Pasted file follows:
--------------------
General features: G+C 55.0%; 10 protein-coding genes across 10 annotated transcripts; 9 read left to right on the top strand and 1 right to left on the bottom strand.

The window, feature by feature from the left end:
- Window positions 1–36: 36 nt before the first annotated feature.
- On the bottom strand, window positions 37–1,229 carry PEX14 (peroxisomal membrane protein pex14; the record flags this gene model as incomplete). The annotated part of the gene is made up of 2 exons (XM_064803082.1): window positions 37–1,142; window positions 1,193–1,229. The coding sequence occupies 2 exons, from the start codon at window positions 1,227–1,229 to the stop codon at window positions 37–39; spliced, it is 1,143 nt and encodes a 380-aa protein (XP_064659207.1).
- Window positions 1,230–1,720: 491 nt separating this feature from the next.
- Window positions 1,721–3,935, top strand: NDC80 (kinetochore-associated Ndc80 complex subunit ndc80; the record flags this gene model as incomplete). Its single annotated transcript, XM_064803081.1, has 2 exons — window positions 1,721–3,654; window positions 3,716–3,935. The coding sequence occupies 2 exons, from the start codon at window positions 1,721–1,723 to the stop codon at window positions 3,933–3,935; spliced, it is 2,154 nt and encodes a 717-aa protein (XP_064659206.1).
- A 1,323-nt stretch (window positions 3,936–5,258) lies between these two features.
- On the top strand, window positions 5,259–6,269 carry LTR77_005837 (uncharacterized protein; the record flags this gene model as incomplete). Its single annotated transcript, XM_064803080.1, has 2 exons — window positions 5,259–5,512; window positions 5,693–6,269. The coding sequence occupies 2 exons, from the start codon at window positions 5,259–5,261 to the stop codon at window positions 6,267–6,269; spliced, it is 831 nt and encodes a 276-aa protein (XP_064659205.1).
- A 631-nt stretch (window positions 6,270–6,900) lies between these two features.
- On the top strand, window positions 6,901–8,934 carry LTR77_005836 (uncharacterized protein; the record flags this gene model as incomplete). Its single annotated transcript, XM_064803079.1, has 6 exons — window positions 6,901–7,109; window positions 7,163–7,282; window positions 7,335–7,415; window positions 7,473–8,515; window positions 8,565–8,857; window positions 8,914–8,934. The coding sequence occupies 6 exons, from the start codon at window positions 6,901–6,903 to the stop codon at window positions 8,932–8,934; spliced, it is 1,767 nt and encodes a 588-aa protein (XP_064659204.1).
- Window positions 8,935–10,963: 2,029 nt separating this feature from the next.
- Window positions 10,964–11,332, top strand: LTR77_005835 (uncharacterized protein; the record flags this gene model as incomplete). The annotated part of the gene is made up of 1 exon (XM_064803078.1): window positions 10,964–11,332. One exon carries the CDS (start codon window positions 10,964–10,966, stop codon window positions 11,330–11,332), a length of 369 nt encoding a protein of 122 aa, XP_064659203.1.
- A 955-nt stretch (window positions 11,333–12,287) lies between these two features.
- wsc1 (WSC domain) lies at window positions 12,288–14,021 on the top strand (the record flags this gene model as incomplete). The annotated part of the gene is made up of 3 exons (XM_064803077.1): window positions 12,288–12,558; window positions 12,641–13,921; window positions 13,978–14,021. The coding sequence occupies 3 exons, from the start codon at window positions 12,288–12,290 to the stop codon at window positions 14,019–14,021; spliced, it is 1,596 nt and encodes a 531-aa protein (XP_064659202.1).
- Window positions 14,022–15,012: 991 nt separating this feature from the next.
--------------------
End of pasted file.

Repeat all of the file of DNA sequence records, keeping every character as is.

General features: G+C 55.0%; 10 protein-coding genes across 10 annotated transcripts; 9 read left to right on the top strand and 1 right to left on the bottom strand.

The window, feature by feature from the left end:
- Window positions 1–36: 36 nt before the first annotated feature.
- On the bottom strand, window positions 37–1,229 carry PEX14 (peroxisomal membrane protein pex14; the record flags this gene model as incomplete). The annotated part of the gene is made up of 2 exons (XM_064803082.1): window positions 37–1,142; window positions 1,193–1,229. The coding sequence occupies 2 exons, from the start codon at window positions 1,227–1,229 to the stop codon at window positions 37–39; spliced, it is 1,143 nt and encodes a 380-aa protein (XP_064659207.1).
- Window positions 1,230–1,720: 491 nt separating this feature from the next.
- Window positions 1,721–3,935, top strand: NDC80 (kinetochore-associated Ndc80 complex subunit ndc80; the record flags this gene model as incomplete). Its single annotated transcript, XM_064803081.1, has 2 exons — window positions 1,721–3,654; window positions 3,716–3,935. The coding sequence occupies 2 exons, from the start codon at window positions 1,721–1,723 to the stop codon at window positions 3,933–3,935; spliced, it is 2,154 nt and encodes a 717-aa protein (XP_064659206.1).
- A 1,323-nt stretch (window positions 3,936–5,258) lies between these two features.
- On the top strand, window positions 5,259–6,269 carry LTR77_005837 (uncharacterized protein; the record flags this gene model as incomplete). Its single annotated transcript, XM_064803080.1, has 2 exons — window positions 5,259–5,512; window positions 5,693–6,269. The coding sequence occupies 2 exons, from the start codon at window positions 5,259–5,261 to the stop codon at window positions 6,267–6,269; spliced, it is 831 nt and encodes a 276-aa protein (XP_064659205.1).
- A 631-nt stretch (window positions 6,270–6,900) lies between these two features.
- On the top strand, window positions 6,901–8,934 carry LTR77_005836 (uncharacterized protein; the record flags this gene model as incomplete). Its single annotated transcript, XM_064803079.1, has 6 exons — window positions 6,901–7,109; window positions 7,163–7,282; window positions 7,335–7,415; window positions 7,473–8,515; window positions 8,565–8,857; window positions 8,914–8,934. The coding sequence occupies 6 exons, from the start codon at window positions 6,901–6,903 to the stop codon at window positions 8,932–8,934; spliced, it is 1,767 nt and encodes a 588-aa protein (XP_064659204.1).
- Window positions 8,935–10,963: 2,029 nt separating this feature from the next.
- Window positions 10,964–11,332, top strand: LTR77_005835 (uncharacterized protein; the record flags this gene model as incomplete). The annotated part of the gene is made up of 1 exon (XM_064803078.1): window positions 10,964–11,332. One exon carries the CDS (start codon window positions 10,964–10,966, stop codon window positions 11,330–11,332), a length of 369 nt encoding a protein of 122 aa, XP_064659203.1.
- A 955-nt stretch (window positions 11,333–12,287) lies between these two features.
- wsc1 (WSC domain) lies at window positions 12,288–14,021 on the top strand (the record flags this gene model as incomplete). The annotated part of the gene is made up of 3 exons (XM_064803077.1): window positions 12,288–12,558; window positions 12,641–13,921; window positions 13,978–14,021. The coding sequence occupies 3 exons, from the start codon at window positions 12,288–12,290 to the stop codon at window positions 14,019–14,021; spliced, it is 1,596 nt and encodes a 531-aa protein (XP_064659202.1).
- Window positions 14,022–15,012: 991 nt separating this feature from the next.